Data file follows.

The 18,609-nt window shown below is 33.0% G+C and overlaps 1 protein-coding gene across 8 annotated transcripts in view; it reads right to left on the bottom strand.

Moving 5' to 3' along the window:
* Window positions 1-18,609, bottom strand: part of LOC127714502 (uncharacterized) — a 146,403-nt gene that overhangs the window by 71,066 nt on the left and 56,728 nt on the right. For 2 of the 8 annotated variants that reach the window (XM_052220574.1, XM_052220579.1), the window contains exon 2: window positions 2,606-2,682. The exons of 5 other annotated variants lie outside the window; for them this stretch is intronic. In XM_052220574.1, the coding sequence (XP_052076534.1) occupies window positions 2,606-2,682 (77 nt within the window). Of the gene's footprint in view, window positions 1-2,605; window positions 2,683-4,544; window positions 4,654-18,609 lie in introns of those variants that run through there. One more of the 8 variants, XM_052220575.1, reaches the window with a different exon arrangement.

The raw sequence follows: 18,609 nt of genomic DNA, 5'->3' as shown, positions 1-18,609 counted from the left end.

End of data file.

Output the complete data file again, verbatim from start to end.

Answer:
The 18,609-nt window shown below is 33.0% G+C and overlaps 1 protein-coding gene across 8 annotated transcripts in view; it reads right to left on the bottom strand.

Moving 5' to 3' along the window:
* Window positions 1-18,609, bottom strand: part of LOC127714502 (uncharacterized) — a 146,403-nt gene that overhangs the window by 71,066 nt on the left and 56,728 nt on the right. For 2 of the 8 annotated variants that reach the window (XM_052220574.1, XM_052220579.1), the window contains exon 2: window positions 2,606-2,682. The exons of 5 other annotated variants lie outside the window; for them this stretch is intronic. In XM_052220574.1, the coding sequence (XP_052076534.1) occupies window positions 2,606-2,682 (77 nt within the window). Of the gene's footprint in view, window positions 1-2,605; window positions 2,683-4,544; window positions 4,654-18,609 lie in introns of those variants that run through there. One more of the 8 variants, XM_052220575.1, reaches the window with a different exon arrangement.

The raw sequence follows: 18,609 nt of genomic DNA, 5'->3' as shown, positions 1-18,609 counted from the left end.